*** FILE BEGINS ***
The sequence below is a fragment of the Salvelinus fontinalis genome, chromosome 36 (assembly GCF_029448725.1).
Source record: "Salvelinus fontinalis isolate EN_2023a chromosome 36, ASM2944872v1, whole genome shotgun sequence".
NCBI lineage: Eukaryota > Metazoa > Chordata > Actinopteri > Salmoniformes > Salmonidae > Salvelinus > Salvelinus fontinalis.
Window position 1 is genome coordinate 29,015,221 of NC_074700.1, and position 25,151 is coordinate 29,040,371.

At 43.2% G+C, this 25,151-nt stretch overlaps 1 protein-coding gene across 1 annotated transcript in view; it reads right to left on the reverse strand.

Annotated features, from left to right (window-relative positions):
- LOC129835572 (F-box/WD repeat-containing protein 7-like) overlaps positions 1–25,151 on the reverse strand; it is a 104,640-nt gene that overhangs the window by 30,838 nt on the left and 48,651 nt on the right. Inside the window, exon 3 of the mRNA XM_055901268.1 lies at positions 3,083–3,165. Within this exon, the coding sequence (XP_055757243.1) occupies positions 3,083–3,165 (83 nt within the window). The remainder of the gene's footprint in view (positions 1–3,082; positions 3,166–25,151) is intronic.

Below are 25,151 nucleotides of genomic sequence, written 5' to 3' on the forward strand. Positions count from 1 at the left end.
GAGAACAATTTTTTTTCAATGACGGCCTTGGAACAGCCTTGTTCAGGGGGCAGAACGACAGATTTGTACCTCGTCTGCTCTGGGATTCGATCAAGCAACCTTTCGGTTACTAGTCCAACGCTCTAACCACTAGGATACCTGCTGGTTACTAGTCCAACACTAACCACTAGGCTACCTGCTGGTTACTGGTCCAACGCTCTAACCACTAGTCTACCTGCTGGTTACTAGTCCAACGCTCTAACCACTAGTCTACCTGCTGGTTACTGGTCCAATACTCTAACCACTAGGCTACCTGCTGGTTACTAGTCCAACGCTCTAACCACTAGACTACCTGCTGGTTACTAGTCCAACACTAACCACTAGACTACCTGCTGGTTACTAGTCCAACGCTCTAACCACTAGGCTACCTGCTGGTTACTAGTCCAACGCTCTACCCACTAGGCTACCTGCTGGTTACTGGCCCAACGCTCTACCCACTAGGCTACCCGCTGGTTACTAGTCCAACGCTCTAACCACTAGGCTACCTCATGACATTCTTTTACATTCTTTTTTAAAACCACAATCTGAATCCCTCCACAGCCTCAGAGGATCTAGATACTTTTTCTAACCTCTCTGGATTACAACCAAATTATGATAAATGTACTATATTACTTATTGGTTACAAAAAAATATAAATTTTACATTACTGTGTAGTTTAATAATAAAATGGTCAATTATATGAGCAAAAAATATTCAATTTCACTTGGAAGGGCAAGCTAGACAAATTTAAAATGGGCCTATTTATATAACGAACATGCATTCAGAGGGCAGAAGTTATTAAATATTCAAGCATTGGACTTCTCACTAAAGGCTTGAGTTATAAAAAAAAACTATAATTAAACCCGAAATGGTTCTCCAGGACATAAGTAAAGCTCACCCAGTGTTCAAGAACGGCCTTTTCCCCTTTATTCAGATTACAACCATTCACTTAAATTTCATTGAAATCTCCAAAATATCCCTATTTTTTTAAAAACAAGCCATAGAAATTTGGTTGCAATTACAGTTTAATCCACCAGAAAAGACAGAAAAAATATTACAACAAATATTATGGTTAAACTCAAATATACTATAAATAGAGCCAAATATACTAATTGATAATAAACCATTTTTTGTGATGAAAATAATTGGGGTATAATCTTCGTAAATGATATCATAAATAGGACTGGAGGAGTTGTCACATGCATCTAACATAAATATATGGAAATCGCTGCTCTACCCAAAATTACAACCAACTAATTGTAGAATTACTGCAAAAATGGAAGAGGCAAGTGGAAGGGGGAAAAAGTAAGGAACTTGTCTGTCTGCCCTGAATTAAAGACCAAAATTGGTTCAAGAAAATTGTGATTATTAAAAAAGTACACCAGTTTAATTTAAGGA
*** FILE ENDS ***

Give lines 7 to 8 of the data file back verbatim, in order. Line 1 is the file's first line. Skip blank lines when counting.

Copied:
- LOC129835572 (F-box/WD repeat-containing protein 7-like) overlaps positions 1–25,151 on the reverse strand; it is a 104,640-nt gene that overhangs the window by 30,838 nt on the left and 48,651 nt on the right. Inside the window, exon 3 of the mRNA XM_055901268.1 lies at positions 3,083–3,165. Within this exon, the coding sequence (XP_055757243.1) occupies positions 3,083–3,165 (83 nt within the window). The remainder of the gene's footprint in view (positions 1–3,082; positions 3,166–25,151) is intronic.

Below are 25,151 nucleotides of genomic sequence, written 5' to 3' on the forward strand. Positions count from 1 at the left end.